> On Sun, 2008-07-27 at 15:55 -0700, David Cramer wrote:
> > I'm to the point in a project where I *need* composite primary keys,
> > not using them would be a bit retarded and wasteful. So, I'm going to
> > write up the patch.
> > Here's how I was doing it before QS-RF:
> > - MyModel._meta.pk would return a tuple if it had multiple
> > - MyModel._meta.pks would always return a tuple
> It's be nice to do away with the need for the "pks" attribute, since it
> provides more than one way to do something. Yes, it means that sometimes
> you might need to test whether pk is a list or tuple, but that should be
> relatively rare.
> > - pk='hello' would still work as it does now
> > - pk=('hello,') would work
> > - pk=dict(field='hello') would work (to allow for unordered pk lists)
> > - Composite primary keys would be created simply by passing
> > primary_key=True as an argument on more than one field in your model.
> This won't work nicely, since it doesn't allow you to specify the order
> that will be used when assigning. Instead, for multi-column primary
> keys, I'd suggest specifying them as an attribute on Meta:
> class Meta:
> primary_keys = ('username', 'location')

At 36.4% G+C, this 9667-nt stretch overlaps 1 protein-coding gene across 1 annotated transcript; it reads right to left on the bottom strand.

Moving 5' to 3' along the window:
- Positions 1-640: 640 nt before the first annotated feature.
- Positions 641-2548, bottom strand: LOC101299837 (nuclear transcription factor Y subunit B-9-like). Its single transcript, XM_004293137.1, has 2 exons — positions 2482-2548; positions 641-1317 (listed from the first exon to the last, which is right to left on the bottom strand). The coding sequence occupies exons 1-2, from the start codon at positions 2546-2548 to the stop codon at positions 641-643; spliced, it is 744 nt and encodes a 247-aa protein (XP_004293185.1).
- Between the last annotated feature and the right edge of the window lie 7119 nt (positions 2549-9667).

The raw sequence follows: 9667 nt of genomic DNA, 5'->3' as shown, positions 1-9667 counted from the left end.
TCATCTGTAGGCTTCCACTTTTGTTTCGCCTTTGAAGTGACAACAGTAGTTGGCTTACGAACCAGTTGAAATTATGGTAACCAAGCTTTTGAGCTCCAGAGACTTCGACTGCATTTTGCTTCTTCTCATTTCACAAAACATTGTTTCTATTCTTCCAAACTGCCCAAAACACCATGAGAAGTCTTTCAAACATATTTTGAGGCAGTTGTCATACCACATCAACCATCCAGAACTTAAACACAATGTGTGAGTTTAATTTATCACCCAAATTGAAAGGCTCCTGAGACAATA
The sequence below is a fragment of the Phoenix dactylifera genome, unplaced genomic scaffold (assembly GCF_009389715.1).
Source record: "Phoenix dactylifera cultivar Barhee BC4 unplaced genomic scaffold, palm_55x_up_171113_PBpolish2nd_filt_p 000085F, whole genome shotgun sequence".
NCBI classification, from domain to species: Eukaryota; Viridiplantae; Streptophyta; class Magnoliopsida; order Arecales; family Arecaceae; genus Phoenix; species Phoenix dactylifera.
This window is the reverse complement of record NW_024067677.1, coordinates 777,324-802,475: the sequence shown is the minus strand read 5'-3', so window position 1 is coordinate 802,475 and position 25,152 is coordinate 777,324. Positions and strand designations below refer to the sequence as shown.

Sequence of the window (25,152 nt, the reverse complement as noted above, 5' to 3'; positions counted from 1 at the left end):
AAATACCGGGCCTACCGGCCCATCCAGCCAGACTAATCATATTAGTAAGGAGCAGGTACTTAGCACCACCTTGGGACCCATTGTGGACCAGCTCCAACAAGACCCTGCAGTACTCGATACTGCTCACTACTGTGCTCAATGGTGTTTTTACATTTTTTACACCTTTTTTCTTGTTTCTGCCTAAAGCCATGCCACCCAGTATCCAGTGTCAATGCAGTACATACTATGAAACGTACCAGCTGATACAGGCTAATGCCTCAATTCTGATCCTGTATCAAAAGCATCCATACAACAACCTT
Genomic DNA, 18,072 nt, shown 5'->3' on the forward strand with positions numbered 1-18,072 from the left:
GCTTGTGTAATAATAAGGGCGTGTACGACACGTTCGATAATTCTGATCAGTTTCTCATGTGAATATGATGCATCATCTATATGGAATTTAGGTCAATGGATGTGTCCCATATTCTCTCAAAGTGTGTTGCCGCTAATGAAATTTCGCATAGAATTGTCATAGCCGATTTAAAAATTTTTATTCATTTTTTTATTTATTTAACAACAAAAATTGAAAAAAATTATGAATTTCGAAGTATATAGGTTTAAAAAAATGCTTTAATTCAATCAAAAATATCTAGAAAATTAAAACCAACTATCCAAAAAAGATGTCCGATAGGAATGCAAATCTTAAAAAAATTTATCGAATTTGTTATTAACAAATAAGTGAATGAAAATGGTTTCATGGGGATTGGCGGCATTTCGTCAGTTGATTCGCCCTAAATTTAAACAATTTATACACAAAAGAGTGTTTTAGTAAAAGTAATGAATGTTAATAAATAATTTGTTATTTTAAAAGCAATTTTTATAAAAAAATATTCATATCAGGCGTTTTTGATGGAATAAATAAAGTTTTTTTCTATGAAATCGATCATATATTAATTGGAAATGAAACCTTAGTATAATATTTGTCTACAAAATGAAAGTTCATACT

> The order given there is the order used to specify them in assignments.
> Having to reorder fields in a model to do that otherwise (if you only
> used the primary_key attribute on the field) sets a kind of dangerous
> precedence, since it says that might be an okay approach, except nothing
> else can do it because ordering is then reserved for primary keys. We
> already have a few issues that arise out of managers being treated
> differently according to their order of declaration and it would be nice
> to avoid that in this new feature.
> > Anyone have any feedback, or started working on any code?
> I've got some code that is going to land in the next week (before the
> sprint, most likely) that adds most of the necessary support for
> multicolumn fields. This is primarily to fix a few bugs with generic
> relations in a non-specific way (it will work for all similar fields).
> The stuff I'd done on multi-pk work -- which I'm not going to finish
> before 1.0, because it's not that critical, so you're not duplicating
> anything I'm doing there -- seemed to work nicely on top of that. So you
> might want to keep an eye out for that. The main case where it's
> applicable is when somebody does filter(foo__pk=(1, 2, 3)) because you
> can no longer just replace "pk" with the name of the real attribute,
> instead you have to treat it as multiple columns.